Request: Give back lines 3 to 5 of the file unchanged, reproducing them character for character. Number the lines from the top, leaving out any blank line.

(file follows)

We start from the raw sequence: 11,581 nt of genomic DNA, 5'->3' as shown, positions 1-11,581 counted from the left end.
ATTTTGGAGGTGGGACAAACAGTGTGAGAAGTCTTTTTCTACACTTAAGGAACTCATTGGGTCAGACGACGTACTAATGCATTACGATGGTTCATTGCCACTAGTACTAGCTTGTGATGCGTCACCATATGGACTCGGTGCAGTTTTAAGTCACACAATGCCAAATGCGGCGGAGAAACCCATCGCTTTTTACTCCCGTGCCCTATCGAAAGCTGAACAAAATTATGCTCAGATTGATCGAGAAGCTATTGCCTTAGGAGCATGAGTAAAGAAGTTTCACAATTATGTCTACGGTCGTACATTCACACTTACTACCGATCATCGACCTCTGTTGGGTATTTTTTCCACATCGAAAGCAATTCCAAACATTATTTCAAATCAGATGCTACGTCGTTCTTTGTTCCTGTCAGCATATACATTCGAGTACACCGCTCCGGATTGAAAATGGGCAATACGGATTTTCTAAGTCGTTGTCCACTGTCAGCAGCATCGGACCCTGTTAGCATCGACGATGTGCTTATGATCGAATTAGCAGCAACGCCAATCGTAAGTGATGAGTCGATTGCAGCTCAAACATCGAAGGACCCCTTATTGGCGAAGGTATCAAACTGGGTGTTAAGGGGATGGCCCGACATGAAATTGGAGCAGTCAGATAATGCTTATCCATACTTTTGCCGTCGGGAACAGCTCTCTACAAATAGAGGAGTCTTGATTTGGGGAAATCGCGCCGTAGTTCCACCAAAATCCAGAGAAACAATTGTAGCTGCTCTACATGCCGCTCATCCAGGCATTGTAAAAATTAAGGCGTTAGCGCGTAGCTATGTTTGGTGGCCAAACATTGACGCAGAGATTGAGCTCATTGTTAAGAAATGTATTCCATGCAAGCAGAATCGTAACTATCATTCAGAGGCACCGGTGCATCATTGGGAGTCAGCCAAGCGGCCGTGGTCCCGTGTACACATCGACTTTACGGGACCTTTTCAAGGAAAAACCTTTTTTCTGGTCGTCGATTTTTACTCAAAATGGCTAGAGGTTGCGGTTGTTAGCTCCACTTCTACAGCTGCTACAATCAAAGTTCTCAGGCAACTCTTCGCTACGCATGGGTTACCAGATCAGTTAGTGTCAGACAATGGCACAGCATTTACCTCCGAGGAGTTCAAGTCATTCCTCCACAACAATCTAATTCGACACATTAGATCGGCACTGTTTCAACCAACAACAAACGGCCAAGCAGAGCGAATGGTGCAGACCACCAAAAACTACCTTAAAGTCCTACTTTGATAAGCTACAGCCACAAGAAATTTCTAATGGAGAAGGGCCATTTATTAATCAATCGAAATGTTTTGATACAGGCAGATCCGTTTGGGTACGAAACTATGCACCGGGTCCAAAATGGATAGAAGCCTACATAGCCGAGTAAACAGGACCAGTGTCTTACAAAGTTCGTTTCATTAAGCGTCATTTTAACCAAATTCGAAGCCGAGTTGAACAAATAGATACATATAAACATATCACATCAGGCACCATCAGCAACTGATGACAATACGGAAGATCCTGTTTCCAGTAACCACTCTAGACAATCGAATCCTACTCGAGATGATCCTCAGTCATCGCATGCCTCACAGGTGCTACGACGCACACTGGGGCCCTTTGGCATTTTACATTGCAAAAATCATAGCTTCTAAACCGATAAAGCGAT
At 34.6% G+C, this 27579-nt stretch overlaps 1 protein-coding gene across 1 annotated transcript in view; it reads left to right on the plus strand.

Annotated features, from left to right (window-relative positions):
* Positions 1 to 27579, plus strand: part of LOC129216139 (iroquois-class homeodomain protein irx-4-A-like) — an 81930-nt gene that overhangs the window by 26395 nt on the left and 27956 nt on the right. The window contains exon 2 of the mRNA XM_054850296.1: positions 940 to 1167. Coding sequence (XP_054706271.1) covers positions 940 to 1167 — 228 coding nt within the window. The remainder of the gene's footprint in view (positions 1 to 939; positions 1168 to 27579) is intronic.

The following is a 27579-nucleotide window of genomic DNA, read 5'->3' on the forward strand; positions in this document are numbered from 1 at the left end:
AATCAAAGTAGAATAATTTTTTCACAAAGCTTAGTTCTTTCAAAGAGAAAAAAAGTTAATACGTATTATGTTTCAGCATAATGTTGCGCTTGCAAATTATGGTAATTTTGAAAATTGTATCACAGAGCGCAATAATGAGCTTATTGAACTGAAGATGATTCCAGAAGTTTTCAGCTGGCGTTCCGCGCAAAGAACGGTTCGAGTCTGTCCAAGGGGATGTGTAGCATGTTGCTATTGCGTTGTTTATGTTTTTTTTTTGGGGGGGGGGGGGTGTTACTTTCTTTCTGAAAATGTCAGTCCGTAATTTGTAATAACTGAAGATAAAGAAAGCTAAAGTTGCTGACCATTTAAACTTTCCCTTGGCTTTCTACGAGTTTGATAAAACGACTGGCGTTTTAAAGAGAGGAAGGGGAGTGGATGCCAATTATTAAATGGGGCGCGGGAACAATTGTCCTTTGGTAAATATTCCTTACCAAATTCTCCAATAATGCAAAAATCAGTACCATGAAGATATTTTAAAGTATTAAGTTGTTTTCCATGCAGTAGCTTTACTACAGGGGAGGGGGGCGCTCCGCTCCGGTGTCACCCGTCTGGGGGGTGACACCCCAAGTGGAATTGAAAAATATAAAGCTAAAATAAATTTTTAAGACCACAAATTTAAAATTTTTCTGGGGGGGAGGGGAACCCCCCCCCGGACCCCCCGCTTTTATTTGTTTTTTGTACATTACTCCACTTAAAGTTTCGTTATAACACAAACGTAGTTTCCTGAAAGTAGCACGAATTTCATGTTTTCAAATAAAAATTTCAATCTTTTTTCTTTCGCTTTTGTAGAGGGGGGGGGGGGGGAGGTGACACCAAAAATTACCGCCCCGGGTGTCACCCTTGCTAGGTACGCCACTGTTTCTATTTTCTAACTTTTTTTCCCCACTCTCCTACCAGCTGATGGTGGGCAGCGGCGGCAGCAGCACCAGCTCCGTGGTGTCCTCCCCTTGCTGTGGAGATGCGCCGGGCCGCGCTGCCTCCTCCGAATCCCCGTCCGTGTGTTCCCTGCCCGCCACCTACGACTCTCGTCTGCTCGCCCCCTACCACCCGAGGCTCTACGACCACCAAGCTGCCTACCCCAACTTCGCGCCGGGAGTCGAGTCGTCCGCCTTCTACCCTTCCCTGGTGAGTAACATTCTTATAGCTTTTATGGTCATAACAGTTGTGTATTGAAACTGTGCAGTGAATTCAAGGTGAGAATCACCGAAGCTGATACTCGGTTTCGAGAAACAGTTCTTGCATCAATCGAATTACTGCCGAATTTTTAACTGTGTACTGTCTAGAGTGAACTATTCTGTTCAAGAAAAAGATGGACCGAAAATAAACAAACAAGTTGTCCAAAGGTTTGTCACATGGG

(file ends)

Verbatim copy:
At 34.6% G+C, this 27579-nt stretch overlaps 1 protein-coding gene across 1 annotated transcript in view; it reads left to right on the plus strand.

Annotated features, from left to right (window-relative positions):
* Positions 1 to 27579, plus strand: part of LOC129216139 (iroquois-class homeodomain protein irx-4-A-like) — an 81930-nt gene that overhangs the window by 26395 nt on the left and 27956 nt on the right. The window contains exon 2 of the mRNA XM_054850296.1: positions 940 to 1167. Coding sequence (XP_054706271.1) covers positions 940 to 1167 — 228 coding nt within the window. The remainder of the gene's footprint in view (positions 1 to 939; positions 1168 to 27579) is intronic.